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    Editors note:  this is a promising idea, sought to utilize for a number of years, let’s hope this will mean getting Perovskites used in solar cells in a fast track to production time. – Agcat

    Perovskites for solar cells.  Can silicon be replaced ?

    Work by a team at SLAC National Accelerator Laboratory using the lab’s high-powered “electron camera” on a solar cell material that could replace silicon was first announced Wednesday in Science Advances, a journal published by the American Association for the Advancement of Science.

     Responds to light within trillionths of a second  – Perovskite

    The team used the electron camera to show how atoms in perovskites respond to light within trillionths of a second, according to SLAC publicist Andrew Gordon. Perovskite is a mineral that, like silicon, has crystalline components that allow it to absorb sunlight and generate electricity, but little is known about why the material is so efficient. According to a SLAC news release, perovskites could eventually outperform silicon.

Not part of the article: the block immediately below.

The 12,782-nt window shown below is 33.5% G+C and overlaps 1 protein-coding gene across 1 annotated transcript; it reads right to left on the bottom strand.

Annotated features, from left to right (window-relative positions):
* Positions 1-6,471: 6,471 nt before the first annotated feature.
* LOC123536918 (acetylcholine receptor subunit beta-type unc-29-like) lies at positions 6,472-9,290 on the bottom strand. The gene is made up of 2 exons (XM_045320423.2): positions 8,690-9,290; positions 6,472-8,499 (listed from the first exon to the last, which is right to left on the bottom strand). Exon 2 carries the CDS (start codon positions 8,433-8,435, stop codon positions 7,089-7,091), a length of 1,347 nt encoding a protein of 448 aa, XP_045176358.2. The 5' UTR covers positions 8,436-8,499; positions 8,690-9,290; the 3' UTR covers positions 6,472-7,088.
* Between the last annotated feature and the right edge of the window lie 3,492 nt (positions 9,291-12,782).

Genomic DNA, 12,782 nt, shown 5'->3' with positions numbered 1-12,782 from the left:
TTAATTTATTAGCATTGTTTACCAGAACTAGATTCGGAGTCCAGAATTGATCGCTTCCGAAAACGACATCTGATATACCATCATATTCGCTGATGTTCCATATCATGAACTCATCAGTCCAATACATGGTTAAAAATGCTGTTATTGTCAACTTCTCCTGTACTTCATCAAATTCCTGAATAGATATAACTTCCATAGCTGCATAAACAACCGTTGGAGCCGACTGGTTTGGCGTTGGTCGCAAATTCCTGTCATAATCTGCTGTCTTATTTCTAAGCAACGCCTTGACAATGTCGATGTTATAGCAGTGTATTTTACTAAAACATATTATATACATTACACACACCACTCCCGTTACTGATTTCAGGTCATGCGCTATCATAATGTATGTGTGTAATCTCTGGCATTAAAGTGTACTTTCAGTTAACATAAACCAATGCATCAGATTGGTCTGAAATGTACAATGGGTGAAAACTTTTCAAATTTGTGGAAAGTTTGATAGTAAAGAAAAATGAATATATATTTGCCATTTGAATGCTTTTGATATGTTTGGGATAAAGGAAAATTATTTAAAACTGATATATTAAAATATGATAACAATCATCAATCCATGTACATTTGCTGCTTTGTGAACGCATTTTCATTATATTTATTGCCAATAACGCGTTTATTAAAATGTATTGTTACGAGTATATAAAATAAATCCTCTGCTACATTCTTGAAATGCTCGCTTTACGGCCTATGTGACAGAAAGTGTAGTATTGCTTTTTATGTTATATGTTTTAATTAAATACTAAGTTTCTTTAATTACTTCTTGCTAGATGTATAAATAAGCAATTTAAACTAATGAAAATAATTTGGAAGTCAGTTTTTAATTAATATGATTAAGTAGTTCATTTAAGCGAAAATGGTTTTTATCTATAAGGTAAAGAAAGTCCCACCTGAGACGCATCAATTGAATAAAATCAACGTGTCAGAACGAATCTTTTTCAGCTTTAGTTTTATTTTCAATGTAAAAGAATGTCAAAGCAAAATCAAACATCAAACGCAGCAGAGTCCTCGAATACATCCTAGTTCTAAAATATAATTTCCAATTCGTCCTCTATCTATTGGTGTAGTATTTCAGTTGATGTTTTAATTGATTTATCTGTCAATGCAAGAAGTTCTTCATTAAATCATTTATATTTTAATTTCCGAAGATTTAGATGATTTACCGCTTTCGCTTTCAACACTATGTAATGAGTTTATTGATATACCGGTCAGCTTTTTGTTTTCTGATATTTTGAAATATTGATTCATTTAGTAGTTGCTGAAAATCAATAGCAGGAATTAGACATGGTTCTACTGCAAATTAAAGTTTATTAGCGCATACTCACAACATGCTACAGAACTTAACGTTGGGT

SLAC National Accelerator Laboratory researchers Xijie Wang, from left, Aaron Lindenberg and Xiaoxi Wu are shown at the lab’s experimental station for ultrafast electron diffraction. They are on a team researching next-generation solar materials, which could significantly bring down the cost and boost efficiency of solar projects (SLAC National Accelerator Laboratory)

       SLAC National Accelerator Laboratory researchers Xijie Wang, from left, Aaron Lindenberg and Xiaoxi Wu are shown at the lab’s experimental station for ultrafast electron diffraction. They are on a team researching next-generation solar materials, which could significantly bring down the cost and boost efficiency of solar projects (SLAC National Accelerator Laboratory)

    “We’ve taken a step toward solving the mystery,” said Aaron Lindenberg from the Stanford Institute for Material and Energy Sciences and the Stanford PULSE Institute for Ultrafast Science, which are jointly operated by Stanford and SLAC.

    The team found in experiments that perovskite atoms react in an unusual manner when hit with light, a manner that appears to allow them to harvest light very efficiently. “This response to light could enhance energy efficiency, for instance by allowing electric charges to migrate through defects and protecting them from being trapped in the material,” said Xiaoxi Wu, the study’s lead author.

    Perovskite systems could also be less expensive, because unlike silicon crystals that must be grown in a lab, perovskites can be immediately produced by mixing chemicals into a solvent, which also unlike silicon can immediately be applied “to virtually any surface,” Wu said.

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